Continental operates the 757-200 and the 757-300. The -900ER has lower CASM and fuel burn per seat than the much larger 757-300 (as well as the 757-200) on route of 1,000 to 1,500 miles. Part of this is the cost of ownership, Baur admits, but he, like Knittle, says that 757 has superior performance at the edge of its operating range. Less than this, the 757 is simply carrying a lot of its excess capability around. The 737-900 is lighter and capital cost was less.

Indeed, according to information filed with the US Department of Transportation, compiled by the consultancy AirInsight for this article, the hourly cost of a 737-900 operated by Continental Airlines is actually about $250 per hour less than a 737-800 and nearly $1,300 per hour less than a 757-200 at the same carrier. Continental’s 757-300 costs just $7 per hour more than the 757-200, according to the DOT figures.

Alaska Airlines is the only other US carrier operating the 737-900. While Continental operates both the standard and the -ER, and doesn’t break out the costs in the DOT filings, Alaska’s fleet is currently only the standard. It recently ordered the -900ER, with first delivery in 2013. Alaska’s costs are about $600 higher per hour for the -900 vs. the -800.

Andrew Harrison, vice president of planning and revenue management, said Alaska uses the -900 on mid-continental routes such as Seattle-Dallas and Seattle-Minneapolis and Seattle-Alaska because of range limitations. The -900ER will have winglets and an auxiliary fuel tank, which will allow trans-con service from Seattle-Boston and Newark, Seattle-Miami with some seasonal restrictions and Seattle-Honolulu/Kona, also with some seasonal restrictions of perhaps 10 passengers.

Harrison says industry capacity reductions have driven load factors from the 60% range in 1995 to lower 80%.

“If you can fill the larger airplane, you good cost per available seat mile,” Harrison says. Alaska’s -900 standard CASM costs are up to 8% lower than the -800 and up to 20% lower than the 737-700.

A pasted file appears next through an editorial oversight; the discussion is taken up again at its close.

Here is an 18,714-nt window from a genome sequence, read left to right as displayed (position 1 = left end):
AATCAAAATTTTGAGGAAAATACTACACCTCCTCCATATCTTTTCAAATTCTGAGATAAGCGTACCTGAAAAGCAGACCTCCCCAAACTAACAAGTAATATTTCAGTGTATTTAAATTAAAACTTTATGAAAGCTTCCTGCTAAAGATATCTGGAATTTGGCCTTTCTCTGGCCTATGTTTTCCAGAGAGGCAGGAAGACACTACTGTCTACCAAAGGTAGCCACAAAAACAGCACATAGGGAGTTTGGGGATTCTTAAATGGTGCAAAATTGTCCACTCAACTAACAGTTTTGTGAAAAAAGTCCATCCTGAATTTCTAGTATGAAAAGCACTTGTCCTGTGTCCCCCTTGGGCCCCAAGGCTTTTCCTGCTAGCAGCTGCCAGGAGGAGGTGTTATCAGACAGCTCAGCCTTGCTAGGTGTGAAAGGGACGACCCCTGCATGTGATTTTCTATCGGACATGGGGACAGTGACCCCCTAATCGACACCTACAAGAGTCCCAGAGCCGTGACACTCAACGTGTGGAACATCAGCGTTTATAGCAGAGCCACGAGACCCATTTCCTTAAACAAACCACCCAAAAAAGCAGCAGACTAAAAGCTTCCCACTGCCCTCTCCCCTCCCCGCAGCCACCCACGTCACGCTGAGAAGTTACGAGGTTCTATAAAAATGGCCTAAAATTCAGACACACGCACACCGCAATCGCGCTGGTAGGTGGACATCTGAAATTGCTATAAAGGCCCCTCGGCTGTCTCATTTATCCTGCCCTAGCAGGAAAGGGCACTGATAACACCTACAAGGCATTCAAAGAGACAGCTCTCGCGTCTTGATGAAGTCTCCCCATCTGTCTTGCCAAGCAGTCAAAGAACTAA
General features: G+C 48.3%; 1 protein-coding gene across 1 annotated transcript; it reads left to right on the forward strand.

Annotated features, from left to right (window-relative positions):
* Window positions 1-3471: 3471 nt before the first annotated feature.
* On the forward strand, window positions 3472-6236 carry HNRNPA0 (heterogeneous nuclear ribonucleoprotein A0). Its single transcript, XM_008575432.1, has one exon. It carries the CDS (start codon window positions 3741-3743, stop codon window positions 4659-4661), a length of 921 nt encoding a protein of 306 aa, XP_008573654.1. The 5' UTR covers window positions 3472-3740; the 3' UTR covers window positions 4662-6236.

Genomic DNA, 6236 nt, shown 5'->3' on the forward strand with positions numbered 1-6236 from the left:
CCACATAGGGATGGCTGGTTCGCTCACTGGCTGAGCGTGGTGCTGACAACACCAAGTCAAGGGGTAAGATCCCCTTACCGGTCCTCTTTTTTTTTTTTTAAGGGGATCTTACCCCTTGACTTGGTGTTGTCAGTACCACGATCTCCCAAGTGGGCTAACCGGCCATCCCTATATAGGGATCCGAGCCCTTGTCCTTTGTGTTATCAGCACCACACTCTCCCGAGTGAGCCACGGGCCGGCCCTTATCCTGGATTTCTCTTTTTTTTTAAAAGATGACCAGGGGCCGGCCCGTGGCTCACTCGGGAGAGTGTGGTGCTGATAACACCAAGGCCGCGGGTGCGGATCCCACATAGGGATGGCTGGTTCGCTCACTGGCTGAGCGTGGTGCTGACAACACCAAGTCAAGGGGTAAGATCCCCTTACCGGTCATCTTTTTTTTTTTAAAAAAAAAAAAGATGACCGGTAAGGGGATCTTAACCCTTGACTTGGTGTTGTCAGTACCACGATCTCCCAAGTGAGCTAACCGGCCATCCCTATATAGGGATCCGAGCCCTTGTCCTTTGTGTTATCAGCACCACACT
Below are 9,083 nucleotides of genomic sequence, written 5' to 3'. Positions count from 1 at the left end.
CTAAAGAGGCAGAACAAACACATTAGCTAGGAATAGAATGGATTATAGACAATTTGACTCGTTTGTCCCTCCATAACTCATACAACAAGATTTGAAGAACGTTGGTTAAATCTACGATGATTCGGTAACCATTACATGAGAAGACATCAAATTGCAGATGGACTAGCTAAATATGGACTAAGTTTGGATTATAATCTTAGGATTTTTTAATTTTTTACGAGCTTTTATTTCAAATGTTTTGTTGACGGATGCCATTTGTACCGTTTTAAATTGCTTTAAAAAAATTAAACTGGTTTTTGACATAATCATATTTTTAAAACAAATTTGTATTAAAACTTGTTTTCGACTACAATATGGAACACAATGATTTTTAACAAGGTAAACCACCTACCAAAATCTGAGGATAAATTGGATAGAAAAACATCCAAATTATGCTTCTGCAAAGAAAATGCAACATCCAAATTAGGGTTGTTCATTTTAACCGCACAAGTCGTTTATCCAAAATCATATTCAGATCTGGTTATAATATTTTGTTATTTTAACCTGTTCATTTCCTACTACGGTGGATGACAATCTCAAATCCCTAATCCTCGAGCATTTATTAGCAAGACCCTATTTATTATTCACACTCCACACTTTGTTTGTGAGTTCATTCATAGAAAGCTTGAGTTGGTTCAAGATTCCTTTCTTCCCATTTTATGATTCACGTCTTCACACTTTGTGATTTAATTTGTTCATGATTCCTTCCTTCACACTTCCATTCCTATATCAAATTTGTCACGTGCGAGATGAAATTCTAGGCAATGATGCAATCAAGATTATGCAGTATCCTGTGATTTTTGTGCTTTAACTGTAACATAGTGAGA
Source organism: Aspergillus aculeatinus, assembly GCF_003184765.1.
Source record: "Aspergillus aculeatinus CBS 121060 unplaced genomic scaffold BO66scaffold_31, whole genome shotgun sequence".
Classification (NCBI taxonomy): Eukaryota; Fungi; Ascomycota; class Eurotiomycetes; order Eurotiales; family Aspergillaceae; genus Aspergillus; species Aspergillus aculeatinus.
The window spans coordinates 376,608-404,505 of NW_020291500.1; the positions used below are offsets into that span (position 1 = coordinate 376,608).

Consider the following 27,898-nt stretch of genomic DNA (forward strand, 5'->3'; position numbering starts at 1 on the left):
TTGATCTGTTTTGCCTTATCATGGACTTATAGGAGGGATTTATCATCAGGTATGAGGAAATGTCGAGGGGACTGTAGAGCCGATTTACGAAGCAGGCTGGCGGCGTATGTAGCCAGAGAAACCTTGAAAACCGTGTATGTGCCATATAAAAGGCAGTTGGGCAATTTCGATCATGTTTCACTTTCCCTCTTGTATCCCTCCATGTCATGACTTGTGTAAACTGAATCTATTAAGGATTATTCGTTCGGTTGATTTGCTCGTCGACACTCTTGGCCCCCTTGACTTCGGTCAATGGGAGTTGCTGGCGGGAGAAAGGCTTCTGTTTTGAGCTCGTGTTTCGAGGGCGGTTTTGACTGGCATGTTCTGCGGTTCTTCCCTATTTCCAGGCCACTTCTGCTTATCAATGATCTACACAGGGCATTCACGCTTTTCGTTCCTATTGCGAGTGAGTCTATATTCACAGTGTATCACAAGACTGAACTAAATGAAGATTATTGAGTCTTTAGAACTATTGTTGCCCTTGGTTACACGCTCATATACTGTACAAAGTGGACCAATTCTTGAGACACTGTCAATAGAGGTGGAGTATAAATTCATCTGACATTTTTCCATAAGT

Continental’s Baur acknowledged the -900 standard has its limitations; it can go as far as Newark to Salt Lake City but not to the West Coast, nor from Los Angeles to Hawaii. But the aircraft works well between Newark and Florida, for example, where extra capacity over the 737-800 is needed but not the range. Baur says Continental’s scheduling department segregates the -900 standard on routes like these.

“The -900 [standard] was essentially an elongated -800 without increased weight,” Baur says. The -900ER has the range to go US trans-con and West Coast-Hawaii, providing more flexibility.

Boeing hasn’t previously pushed sales of the -900ER, says Knittle and others with knowledge of the situation. “I think they were focused on the -800 because the aircraft worked well and the -900 [standard] was short on range. It was an iterative aircraft . But the drive on seat mile costs has heightened in the last year.”

Baur says people “are very comfortable” with the -800. “We value range. For us it was obvious the airplane had the range.”

A big US 737-800 operator, American Airlines, has yet to be sold on the -900ER.

“The 737-900ER is an interesting aircraft,” says Jay Hancock, managing director of fleet transactions. “We continue to evaluate it along with other future alternatives. We certainly are not at the point where we can make any decisions at this time. We not only have to consider the mission of any new aircraft in itself, but also consider other factors such as what our overall network will look like in the future, as well as how other aircraft types that will be in our fleet will impact the need for another version of the 737 beyond our current 737-800s.”

With Boeing’s sales team now pushing the -900ER more than in the past, additional sales are expected this year.

Voilà voilà

Le -900 à oublier
Le -900ER commence à se faire un place au soleil compte tenu de la reprise, de l'indispo de 757 en neuf.

L'A321 Neo qui n'a pas été "avancé" laisse un peu de place pour ce Boeing




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Beochien
Whisky Charlie

Re: A321 et 737-900ER

Message par Beochien le Ven 6 Mai 2011 - 11:44

Merci Poncho !

C'est vrai, un petit boost pour le 900ER, qui restera bien en retrait du futur A321 NEO, malgré ses "Accessoires" comme des réservoirs suplt , il restera un peu juste pour les missions extrêmes ! TATL et INTERCON toute l'année !